Adult males do not feed anymore in their last life cycle. Their only purpose is to mate with the female. They wait for an large animal to pass by and jump on it hoping to find a female engorged and drinking blood to mate with. When they can not find a female in fall they overwinter and try it next spring.

Ixodes ricinus
  Ixodes ricinus dorsal ( top) site
Ixodes ricinus Ixodes ricinus
Ixodes ricinus Ixodes ricinus ventral (bottom) side

On the picture above the saw-like beak is good to see. Because the tick crawls deep in the skin it has moved up and sideways the entrances to the book lungs.

Ticks can grow significantly in size when sucked full with blood.

Ixodes ricinus just before feeding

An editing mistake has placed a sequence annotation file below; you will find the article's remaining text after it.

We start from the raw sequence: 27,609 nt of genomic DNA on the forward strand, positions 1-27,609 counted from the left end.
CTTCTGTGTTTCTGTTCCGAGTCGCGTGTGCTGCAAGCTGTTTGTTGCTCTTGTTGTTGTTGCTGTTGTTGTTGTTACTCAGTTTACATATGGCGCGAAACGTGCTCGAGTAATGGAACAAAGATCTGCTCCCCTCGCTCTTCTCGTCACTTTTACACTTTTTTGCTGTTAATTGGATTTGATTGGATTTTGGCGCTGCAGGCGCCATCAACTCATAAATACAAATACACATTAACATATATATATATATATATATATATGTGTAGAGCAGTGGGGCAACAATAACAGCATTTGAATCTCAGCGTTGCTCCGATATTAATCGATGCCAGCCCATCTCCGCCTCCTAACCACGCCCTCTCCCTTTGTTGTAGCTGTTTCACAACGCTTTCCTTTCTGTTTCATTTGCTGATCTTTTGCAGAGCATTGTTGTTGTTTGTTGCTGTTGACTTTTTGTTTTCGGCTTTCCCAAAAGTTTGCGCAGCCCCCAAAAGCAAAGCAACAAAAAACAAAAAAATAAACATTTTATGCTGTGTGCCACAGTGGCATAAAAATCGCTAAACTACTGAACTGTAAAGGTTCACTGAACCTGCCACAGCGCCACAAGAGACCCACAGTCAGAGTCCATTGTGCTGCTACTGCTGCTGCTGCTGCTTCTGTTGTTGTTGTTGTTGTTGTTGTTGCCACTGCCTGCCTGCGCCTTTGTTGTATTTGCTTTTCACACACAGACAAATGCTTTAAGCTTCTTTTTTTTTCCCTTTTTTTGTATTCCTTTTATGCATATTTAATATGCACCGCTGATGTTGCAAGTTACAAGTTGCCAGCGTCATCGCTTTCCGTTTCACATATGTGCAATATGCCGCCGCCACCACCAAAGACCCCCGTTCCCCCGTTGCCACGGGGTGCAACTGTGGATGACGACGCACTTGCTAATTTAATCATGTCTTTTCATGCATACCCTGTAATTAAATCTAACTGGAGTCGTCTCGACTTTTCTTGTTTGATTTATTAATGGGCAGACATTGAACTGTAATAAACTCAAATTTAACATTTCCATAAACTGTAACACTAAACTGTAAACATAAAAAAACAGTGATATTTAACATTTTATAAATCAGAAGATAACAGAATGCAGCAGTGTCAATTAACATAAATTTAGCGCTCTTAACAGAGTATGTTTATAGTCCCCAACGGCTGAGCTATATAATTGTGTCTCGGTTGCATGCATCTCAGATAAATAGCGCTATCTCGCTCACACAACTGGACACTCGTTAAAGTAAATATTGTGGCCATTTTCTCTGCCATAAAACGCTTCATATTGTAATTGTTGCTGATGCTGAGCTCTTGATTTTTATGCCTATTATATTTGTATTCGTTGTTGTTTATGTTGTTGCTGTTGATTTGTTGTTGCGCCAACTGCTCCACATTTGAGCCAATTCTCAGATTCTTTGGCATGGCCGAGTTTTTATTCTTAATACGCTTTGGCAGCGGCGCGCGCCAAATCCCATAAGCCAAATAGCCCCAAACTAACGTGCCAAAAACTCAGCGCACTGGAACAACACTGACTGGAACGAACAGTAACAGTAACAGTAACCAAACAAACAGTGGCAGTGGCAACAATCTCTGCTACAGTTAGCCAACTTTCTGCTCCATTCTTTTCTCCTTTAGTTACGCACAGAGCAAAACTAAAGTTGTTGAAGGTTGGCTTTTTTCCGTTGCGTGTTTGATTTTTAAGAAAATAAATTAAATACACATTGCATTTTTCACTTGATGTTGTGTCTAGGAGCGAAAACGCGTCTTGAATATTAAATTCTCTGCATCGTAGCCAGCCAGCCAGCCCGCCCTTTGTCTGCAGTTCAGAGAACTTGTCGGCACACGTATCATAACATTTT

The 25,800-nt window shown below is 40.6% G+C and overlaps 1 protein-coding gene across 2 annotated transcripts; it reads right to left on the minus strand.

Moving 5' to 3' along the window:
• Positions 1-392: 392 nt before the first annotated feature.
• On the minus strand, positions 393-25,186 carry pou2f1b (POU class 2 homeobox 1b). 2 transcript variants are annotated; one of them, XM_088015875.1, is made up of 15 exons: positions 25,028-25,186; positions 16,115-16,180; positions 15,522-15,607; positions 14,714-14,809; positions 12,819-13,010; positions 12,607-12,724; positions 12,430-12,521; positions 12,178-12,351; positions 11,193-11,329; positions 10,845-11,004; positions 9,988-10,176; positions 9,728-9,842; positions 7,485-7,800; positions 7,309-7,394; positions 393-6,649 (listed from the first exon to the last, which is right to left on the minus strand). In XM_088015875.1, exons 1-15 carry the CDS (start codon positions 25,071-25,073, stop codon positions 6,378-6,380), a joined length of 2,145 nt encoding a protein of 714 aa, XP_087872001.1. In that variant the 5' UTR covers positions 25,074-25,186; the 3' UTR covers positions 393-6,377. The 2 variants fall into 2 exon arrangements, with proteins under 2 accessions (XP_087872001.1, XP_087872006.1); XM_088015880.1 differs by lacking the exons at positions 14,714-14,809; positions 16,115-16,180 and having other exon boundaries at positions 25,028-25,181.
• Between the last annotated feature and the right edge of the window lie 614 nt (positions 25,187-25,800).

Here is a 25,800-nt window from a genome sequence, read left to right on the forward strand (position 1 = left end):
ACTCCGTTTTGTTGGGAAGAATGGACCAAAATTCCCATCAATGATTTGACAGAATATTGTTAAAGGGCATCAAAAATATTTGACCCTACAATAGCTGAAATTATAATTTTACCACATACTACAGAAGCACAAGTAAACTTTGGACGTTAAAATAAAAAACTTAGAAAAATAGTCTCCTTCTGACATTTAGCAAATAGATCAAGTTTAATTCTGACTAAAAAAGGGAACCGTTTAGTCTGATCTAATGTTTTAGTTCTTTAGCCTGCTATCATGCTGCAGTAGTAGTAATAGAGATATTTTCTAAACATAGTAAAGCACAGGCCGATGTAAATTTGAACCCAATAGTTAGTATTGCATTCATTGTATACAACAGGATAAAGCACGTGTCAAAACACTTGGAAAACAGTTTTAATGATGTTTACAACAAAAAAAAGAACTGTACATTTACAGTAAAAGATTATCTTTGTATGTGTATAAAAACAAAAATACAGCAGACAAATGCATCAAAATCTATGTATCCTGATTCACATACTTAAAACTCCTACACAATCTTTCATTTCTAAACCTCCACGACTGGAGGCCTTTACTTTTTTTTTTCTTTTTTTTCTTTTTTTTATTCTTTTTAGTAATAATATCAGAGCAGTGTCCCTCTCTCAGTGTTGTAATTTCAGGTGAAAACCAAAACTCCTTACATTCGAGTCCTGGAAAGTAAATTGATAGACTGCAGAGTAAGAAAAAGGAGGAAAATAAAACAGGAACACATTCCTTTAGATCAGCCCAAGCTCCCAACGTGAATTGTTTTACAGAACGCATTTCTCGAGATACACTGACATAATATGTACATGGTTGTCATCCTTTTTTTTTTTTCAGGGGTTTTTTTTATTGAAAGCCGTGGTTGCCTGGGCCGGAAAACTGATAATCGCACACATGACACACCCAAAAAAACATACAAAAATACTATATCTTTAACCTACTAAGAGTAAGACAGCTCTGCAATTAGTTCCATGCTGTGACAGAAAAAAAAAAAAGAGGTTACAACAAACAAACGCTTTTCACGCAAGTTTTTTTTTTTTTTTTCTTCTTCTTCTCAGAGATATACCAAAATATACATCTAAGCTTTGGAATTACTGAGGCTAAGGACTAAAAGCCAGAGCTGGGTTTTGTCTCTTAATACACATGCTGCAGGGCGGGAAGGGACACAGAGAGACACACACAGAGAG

Ixodes ricinus after feeding and after a painful removal for host and tick.

Tick bite after 10 days

Tick bite after 4 weeks just before antibiotics treatment
Tick bite on ankle after 10 days Tick bite after 4 weeks just before antibiotics treatment. Note the characteristic ring called erythema migrans
Adult and nymp tick

More on ticks
Nymph and adult tick
Nymph (photo Hans Jonkman)  
Ticks are well known in relation to Lyme disease or Lyme borreliosis. This disease is caused by a spirochete, an eel like bacterium that is transferred with the tick's saliva into the wound the tick has made to penetrate the skin. Saliva of the ticks contains proteins that prevents the blood from clotting. The tick continuously spits saliva in the wound. The anticoagulant keeps the wound open preventing the body closing the wound by forming fibrin and also keeps the blood drinkable for the tick. Bloodsuckers also use anticoagulant proteins to keep the blood liquid.